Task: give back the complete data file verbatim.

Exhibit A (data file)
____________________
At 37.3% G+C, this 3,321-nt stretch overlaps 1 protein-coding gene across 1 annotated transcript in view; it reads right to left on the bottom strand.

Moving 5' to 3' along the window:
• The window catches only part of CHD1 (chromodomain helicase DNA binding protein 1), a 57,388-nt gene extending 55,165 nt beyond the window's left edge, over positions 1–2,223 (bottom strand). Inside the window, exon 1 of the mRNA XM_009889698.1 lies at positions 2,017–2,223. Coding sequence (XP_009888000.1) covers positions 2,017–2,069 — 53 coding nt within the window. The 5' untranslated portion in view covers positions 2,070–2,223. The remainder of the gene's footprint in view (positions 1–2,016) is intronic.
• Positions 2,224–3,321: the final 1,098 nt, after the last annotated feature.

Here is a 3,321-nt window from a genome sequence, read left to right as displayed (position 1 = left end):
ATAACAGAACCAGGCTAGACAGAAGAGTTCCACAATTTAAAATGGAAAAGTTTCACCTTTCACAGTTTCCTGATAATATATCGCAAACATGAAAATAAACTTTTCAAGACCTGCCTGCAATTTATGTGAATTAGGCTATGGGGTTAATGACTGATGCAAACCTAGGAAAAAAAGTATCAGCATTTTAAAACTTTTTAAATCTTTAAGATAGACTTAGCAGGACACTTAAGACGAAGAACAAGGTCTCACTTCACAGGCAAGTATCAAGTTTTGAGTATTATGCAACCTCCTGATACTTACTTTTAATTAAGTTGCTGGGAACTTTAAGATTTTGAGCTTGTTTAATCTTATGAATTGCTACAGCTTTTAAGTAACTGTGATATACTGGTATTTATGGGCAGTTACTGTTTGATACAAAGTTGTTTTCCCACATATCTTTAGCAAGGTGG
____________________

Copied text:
At 37.3% G+C, this 3,321-nt stretch overlaps 1 protein-coding gene across 1 annotated transcript in view; it reads right to left on the bottom strand.

Moving 5' to 3' along the window:
• The window catches only part of CHD1 (chromodomain helicase DNA binding protein 1), a 57,388-nt gene extending 55,165 nt beyond the window's left edge, over positions 1–2,223 (bottom strand). Inside the window, exon 1 of the mRNA XM_009889698.1 lies at positions 2,017–2,223. Coding sequence (XP_009888000.1) covers positions 2,017–2,069 — 53 coding nt within the window. The 5' untranslated portion in view covers positions 2,070–2,223. The remainder of the gene's footprint in view (positions 1–2,016) is intronic.
• Positions 2,224–3,321: the final 1,098 nt, after the last annotated feature.

Here is a 3,321-nt window from a genome sequence, read left to right as displayed (position 1 = left end):
ATAACAGAACCAGGCTAGACAGAAGAGTTCCACAATTTAAAATGGAAAAGTTTCACCTTTCACAGTTTCCTGATAATATATCGCAAACATGAAAATAAACTTTTCAAGACCTGCCTGCAATTTATGTGAATTAGGCTATGGGGTTAATGACTGATGCAAACCTAGGAAAAAAAGTATCAGCATTTTAAAACTTTTTAAATCTTTAAGATAGACTTAGCAGGACACTTAAGACGAAGAACAAGGTCTCACTTCACAGGCAAGTATCAAGTTTTGAGTATTATGCAACCTCCTGATACTTACTTTTAATTAAGTTGCTGGGAACTTTAAGATTTTGAGCTTGTTTAATCTTATGAATTGCTACAGCTTTTAAGTAACTGTGATATACTGGTATTTATGGGCAGTTACTGTTTGATACAAAGTTGTTTTCCCACATATCTTTAGCAAGGTGG